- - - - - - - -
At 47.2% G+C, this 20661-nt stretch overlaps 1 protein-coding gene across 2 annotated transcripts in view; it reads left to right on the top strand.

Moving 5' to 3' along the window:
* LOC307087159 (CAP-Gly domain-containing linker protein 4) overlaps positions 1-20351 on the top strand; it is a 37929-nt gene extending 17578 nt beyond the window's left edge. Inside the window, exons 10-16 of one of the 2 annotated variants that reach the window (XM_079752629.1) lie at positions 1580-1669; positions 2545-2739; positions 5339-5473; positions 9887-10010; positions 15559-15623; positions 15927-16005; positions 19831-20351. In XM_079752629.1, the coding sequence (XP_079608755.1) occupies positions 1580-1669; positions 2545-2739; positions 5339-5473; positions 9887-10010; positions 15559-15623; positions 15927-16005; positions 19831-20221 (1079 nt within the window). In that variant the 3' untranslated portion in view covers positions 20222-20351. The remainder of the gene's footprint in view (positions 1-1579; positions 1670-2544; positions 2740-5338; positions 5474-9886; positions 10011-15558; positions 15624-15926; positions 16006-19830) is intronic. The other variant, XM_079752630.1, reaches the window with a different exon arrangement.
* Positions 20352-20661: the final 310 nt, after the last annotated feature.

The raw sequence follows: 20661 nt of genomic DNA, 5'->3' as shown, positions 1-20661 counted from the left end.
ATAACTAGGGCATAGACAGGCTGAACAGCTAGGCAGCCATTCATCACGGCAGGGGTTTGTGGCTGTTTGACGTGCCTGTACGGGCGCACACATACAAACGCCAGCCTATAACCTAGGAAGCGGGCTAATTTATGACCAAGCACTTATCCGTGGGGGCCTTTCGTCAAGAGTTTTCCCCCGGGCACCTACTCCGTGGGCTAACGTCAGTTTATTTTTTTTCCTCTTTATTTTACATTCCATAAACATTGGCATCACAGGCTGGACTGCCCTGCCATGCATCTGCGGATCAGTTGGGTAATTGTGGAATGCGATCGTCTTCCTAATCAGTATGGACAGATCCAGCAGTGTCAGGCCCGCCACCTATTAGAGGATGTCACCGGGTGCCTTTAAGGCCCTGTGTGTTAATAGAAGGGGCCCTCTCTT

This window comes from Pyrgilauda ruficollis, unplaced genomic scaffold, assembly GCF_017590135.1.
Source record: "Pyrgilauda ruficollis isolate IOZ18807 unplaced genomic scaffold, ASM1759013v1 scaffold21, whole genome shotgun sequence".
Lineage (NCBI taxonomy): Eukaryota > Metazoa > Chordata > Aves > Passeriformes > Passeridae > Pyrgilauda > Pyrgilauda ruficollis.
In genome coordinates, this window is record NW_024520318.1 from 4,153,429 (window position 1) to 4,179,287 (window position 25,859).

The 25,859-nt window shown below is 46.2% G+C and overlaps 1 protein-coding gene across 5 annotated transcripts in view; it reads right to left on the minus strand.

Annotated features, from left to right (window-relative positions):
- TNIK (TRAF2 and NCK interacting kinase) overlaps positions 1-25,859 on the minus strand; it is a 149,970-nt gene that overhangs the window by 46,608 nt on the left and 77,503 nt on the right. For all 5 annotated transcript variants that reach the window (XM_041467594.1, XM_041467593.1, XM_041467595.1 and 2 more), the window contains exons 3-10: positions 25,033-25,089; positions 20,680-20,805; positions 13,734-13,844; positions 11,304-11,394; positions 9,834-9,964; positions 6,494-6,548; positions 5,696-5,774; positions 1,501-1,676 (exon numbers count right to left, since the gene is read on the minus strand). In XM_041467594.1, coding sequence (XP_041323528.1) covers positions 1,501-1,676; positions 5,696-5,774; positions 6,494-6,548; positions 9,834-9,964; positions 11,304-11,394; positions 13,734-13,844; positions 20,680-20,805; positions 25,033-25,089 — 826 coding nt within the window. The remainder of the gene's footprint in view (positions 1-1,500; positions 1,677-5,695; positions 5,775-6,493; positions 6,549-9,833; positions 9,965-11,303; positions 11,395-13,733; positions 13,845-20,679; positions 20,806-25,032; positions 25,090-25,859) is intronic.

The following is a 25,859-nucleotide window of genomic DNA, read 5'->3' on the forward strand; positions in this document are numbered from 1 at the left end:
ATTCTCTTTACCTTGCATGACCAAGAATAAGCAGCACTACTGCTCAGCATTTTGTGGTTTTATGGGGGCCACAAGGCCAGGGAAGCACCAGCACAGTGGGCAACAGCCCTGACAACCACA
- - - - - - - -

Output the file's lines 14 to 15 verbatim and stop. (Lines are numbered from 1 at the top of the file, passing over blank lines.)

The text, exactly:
The following is a 25,859-nucleotide window of genomic DNA, read 5'->3' on the forward strand; positions in this document are numbered from 1 at the left end:
ATTCTCTTTACCTTGCATGACCAAGAATAAGCAGCACTACTGCTCAGCATTTTGTGGTTTTATGGGGGCCACAAGGCCAGGGAAGCACCAGCACAGTGGGCAACAGCCCTGACAACCACA